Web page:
It took some figuring, but at last, I found that if I lifted up on one side of a divider while pushing down on the other, I could slide it out. Two more followed, and as I set them aside, I admired the workmanship and ingenuity. One questing hand reached to the back of the cleared space and my fingers encountered another panel which gave way under a slight pull. This time, when I looked in with the light, I broke out into a huge grin. There was a small book! Pulling it forth, I sat back in my recliner and simply let my hands hold and caress it. A sense of peace was filling the room and I relaxed into it, letting it settle over me. Eyes closed, I let the book speak, willing it to give up its secrets. It was about five inches tall and four wide, with a thick cover. I finally opened my eyes and saw that it was a diary. The cover was blue leather, now cracked with age although the hiding place had protected it from fading and from dust. An aroma of decay seeped into the air as I held it close to my nose, a smell of hope mixed with regret and despair.

I reclined in my chair and merely contemplated it for several minutes, wondering if I would be violating her privacy by reading it. There was no doubt that the diary belonged to Grace, secreted in the desk to keep it from the prying eyes of her father. A closer examination revealed the letters EG embossed on the front, down in the bottom corner. It was hers. Doubt flew away as I remembered the dream voice calling out, “find me.” Could this be what she meant? Was it her diary that she wanted found? It seemed reasonable, so I made up my mind, steeled my nerves, and turned the front cover.

The first page was dated January 26, 1937, and Grace wrote about her twelfth birthday party and the friends that came to celebrate with her. She had risen early and helped her mother bake a cake and clean house to get ready. The day had been a success, and the highlight had been receiving the diary from her favorite aunt. She wrote of seeing Henry, the boy from the other side of town. He had actually come to the party even though he had to ride his bicycle all the way across town. Her father had frowned, but didn’t say anything when the boy arrived. Grace thought he looked nice in his overalls, and had even worn a clean shirt even if it was a little ragged. The other kids didn’t talk to him much, and Grace herself was too shy to do so, but she did let him know she was happy that he came.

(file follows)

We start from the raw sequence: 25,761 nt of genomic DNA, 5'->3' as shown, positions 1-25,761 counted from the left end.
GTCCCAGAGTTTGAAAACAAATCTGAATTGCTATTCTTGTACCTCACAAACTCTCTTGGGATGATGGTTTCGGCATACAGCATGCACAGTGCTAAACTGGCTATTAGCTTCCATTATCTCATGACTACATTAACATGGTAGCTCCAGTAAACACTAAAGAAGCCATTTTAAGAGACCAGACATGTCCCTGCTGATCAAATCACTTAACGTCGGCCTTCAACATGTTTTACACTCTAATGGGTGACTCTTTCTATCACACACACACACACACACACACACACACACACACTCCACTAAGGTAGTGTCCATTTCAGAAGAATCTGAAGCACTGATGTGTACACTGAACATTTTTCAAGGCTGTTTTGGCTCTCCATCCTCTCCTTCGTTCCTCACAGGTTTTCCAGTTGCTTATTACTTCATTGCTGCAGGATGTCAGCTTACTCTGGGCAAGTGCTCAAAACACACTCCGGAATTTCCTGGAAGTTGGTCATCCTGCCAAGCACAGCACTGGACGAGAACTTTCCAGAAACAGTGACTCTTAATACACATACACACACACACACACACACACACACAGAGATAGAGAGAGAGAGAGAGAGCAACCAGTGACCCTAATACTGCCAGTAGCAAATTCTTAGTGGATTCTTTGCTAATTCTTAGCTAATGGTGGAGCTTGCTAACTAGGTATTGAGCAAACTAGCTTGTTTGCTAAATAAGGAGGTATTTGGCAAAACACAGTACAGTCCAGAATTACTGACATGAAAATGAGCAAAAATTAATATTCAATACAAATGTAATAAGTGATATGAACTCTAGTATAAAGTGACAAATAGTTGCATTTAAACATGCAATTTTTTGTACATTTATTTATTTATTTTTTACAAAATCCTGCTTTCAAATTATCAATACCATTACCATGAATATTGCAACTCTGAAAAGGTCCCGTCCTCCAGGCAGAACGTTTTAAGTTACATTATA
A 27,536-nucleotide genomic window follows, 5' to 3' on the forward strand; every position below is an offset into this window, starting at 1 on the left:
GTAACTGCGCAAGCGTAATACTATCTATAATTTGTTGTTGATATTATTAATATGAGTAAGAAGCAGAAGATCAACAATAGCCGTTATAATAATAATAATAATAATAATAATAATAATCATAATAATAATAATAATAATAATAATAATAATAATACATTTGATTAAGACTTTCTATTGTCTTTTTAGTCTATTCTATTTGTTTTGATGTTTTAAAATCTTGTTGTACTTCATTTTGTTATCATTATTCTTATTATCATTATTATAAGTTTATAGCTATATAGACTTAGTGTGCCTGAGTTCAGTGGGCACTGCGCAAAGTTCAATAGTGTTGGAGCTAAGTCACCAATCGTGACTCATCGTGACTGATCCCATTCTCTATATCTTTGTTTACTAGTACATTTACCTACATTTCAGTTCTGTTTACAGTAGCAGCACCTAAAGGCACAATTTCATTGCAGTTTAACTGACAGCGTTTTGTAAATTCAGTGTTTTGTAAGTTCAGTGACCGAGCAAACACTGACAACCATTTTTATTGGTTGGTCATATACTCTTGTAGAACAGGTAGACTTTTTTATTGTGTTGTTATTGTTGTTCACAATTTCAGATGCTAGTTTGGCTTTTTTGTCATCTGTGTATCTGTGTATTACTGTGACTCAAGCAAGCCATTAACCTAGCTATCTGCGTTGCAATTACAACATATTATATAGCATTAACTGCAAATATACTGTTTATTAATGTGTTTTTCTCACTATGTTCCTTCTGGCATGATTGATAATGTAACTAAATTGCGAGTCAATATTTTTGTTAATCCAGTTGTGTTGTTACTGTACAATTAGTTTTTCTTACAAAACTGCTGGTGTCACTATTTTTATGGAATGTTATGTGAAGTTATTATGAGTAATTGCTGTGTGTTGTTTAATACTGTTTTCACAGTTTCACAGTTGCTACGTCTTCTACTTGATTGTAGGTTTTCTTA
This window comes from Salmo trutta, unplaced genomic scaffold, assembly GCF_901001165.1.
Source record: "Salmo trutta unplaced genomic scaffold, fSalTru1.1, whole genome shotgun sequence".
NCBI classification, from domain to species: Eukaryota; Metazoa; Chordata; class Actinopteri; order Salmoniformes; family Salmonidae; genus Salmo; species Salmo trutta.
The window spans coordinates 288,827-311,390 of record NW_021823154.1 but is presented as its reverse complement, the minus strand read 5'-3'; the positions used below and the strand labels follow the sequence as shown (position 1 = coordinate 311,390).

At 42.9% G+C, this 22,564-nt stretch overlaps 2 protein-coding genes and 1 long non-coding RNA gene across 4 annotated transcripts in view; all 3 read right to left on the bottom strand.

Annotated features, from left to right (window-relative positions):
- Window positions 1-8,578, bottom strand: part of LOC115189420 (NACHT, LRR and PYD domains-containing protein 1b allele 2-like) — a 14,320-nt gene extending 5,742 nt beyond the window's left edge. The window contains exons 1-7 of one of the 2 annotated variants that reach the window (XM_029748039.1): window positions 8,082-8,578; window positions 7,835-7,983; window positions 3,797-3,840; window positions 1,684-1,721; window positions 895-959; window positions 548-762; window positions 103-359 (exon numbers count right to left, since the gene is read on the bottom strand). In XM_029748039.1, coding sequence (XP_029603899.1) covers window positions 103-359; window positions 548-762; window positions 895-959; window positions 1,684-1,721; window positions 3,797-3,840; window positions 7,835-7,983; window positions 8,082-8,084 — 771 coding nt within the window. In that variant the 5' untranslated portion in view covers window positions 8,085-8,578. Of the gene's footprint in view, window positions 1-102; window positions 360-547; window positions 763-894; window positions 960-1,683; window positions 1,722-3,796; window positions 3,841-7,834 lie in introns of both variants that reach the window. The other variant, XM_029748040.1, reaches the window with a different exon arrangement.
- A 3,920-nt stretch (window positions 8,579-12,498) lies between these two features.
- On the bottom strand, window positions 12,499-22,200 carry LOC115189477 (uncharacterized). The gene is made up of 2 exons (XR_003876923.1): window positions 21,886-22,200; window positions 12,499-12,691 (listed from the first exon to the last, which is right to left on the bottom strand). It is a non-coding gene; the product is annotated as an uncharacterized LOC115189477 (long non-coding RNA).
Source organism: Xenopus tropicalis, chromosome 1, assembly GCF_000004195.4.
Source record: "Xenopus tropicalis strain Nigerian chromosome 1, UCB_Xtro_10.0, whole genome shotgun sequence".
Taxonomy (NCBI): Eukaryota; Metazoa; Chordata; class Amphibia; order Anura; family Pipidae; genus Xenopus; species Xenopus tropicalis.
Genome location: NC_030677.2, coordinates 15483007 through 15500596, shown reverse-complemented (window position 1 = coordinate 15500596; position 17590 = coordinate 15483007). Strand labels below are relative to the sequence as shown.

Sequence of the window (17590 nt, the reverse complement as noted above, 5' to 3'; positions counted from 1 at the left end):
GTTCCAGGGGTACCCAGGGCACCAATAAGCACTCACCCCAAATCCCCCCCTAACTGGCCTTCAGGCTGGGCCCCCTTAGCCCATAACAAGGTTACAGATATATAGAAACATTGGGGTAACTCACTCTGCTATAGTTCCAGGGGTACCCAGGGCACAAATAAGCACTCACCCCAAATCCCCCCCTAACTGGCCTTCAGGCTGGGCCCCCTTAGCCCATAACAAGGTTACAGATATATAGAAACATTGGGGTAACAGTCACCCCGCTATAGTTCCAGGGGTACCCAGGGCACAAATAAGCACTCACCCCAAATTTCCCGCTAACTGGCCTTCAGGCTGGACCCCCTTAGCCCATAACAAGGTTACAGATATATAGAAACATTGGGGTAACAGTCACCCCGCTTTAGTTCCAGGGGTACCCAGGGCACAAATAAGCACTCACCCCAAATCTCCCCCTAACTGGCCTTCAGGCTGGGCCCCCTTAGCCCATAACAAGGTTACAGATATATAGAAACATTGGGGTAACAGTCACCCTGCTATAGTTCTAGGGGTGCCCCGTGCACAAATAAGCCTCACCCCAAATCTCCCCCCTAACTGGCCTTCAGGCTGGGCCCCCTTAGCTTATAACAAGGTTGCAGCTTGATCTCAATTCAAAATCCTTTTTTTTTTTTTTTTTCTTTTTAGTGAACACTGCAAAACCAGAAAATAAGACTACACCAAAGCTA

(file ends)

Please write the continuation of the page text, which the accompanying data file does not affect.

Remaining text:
The next day’s entry was sad. Her father had scolded her about inviting ‘that ragged farm boy’ to the party. “He doesn’t fit in here,” he explained. Grace spent the rest of that Sunday afternoon crying in her room. Her father did not care when she explained Henry was a nice boy, smart and polite, and that she liked him. All the old man saw was his clothes and his home-administered hair cut.

Dawn was breaking as I turned the last page, and my eyes had been blurred more than once by the raw emotion that the young woman had poured out on the pages of her diary. She wrote of the trivialities and daily drama of growing into adolescence, the challenges of school and society, and the awakening awareness of the male half of humanity. Her friendship with young Henry had grown into a crush and then into love, but they could not see each other openly. He came from a poor ranching family and she from the upper echelon of the little town. Perhaps it was because the town was so small that her father was so adamant about her not seeing a boy who was beneath her station. They tried. With the help of friends, they found chances to see each other, but that lead to the inevitable confrontation when they were found out. They were both seventeen and in their last year of high school, and had borrowed a friend’s Model T to drive to the neighboring town for a dance. Someone told, and the old man’s solution was to pull Grace out of the local school and send her to her grandmother in Dallas to finish her senior year. From there she went to live in Waco for four years of college, only returning home a couple of times a year for brief visits. She never saw Henry again, but pined for him daily.

The last entry was from 1947, the year she graduated from Baylor University with a teaching credential. The entries had become less frequent over the last couple of years, but never lost the tone of hopelessness and futility. Her final words were “I will leave tomorrow to start my job in Austin. How I wish my Hank would be by my side.” I stared at the last page for long moments, feeing every ounce of her sorrow, then set the diary on the desk and closed my eyes, barely breathing in the silence of the room.

She came in my dreams, whispering softly, pleading, “I have waited for you, my love, I have waited. You look different in this body you wear now, but I recognized your soul the moment you walked into the room. Find me, please.”

I woke to the sun glaring in through the window of my den, and realized that I had slept until late afternoon. My heart was racing as I paced, pondering what I had experienced. The voice was quiet and I was alone with my thoughts. Why? Why me? I had never married in all of my nearly fifty years, and some people wondered about me. The truth was simple: I had never met anyone who could catch my heart. Oh, many women had caught my eye, and even some of my time, but I had never found that one special one. Now it was too late. I had always believed that my soul mate was “out there” somewhere, waiting for me, but not anymore.